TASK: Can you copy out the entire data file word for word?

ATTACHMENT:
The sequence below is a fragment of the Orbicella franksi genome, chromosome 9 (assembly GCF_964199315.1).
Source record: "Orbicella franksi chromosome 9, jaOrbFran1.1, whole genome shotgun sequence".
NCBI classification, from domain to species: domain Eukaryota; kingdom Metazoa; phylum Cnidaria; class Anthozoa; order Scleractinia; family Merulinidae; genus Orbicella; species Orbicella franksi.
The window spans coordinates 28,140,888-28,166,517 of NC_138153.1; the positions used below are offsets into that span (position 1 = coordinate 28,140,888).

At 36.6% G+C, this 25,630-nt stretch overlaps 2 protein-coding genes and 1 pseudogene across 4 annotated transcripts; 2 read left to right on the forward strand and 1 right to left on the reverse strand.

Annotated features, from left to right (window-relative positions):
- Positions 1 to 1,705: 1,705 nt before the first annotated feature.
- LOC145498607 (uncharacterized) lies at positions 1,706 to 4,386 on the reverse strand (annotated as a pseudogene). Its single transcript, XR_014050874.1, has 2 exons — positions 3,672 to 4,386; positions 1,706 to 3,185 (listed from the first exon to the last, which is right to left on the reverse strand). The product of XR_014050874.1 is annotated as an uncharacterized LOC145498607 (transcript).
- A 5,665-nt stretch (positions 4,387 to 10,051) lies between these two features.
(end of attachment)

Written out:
The sequence below is a fragment of the Orbicella franksi genome, chromosome 9 (assembly GCF_964199315.1).
Source record: "Orbicella franksi chromosome 9, jaOrbFran1.1, whole genome shotgun sequence".
NCBI classification, from domain to species: domain Eukaryota; kingdom Metazoa; phylum Cnidaria; class Anthozoa; order Scleractinia; family Merulinidae; genus Orbicella; species Orbicella franksi.
The window spans coordinates 28,140,888-28,166,517 of NC_138153.1; the positions used below are offsets into that span (position 1 = coordinate 28,140,888).

At 36.6% G+C, this 25,630-nt stretch overlaps 2 protein-coding genes and 1 pseudogene across 4 annotated transcripts; 2 read left to right on the forward strand and 1 right to left on the reverse strand.

Annotated features, from left to right (window-relative positions):
- Positions 1 to 1,705: 1,705 nt before the first annotated feature.
- LOC145498607 (uncharacterized) lies at positions 1,706 to 4,386 on the reverse strand (annotated as a pseudogene). Its single transcript, XR_014050874.1, has 2 exons — positions 3,672 to 4,386; positions 1,706 to 3,185 (listed from the first exon to the last, which is right to left on the reverse strand). The product of XR_014050874.1 is annotated as an uncharacterized LOC145498607 (transcript).
- A 5,665-nt stretch (positions 4,387 to 10,051) lies between these two features.